In Martin Bamford’s thoughtful opinion piece, Will someone please think of the clients, he says: “How HMRC reached the illogical conclusion that a return of charges paid by an investor constitutes income is beyond rational understanding of the tax system.”
I looked upon this initially from the point of view of a unit trust or OEIC held outside of an Isa wrapper. For many such funds the annual management charge would be deducted from income yield, rather than capital. So it is reasonable to see how a fund rebate would be equivalent to passing on some of that income yield, and hence taxable.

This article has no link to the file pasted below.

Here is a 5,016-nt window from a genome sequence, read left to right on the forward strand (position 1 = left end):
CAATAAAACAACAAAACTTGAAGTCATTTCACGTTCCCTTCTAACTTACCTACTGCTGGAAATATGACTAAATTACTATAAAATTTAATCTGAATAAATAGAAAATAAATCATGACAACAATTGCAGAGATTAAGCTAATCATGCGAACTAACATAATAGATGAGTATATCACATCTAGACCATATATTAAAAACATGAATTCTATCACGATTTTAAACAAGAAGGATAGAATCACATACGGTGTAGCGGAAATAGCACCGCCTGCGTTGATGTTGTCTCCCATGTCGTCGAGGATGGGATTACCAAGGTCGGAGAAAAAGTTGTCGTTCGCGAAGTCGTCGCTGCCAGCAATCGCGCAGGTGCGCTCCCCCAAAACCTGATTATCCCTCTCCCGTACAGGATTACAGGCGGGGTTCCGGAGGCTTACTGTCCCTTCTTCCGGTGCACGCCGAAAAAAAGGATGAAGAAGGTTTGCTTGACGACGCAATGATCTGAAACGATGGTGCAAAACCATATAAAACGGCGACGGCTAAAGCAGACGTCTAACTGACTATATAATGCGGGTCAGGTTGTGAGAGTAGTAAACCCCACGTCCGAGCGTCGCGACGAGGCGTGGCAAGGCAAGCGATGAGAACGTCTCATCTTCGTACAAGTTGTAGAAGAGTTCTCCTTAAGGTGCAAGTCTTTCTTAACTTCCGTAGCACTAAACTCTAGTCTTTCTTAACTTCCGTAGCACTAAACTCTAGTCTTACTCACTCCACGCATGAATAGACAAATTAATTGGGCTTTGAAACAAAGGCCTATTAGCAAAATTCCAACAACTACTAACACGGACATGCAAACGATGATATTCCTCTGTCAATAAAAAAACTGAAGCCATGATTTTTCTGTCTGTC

Perhaps that is the thinking behind HMRC’s decision.
I then started extending my thoughts and saw that for funds that deduct charges from capital, rather than income, the HMRC approach is unreasonable.
Also for funds held within Isas, whereby the rebates are set aside in a non-Isa cash account so as not to be regarded as part of that tax year’s Isa subscription, should those rebates be regarded as taxable income, the HMRC approach is also unreasonable.
Clearly it is not a simple or straightforward matter to consider.
However, I have resisted the urge to become annoyed as the resulting progression towards clean funds has to be a good thing from the consumer’s perspective, albeit helped along by HMRC decisions difficult to fathom.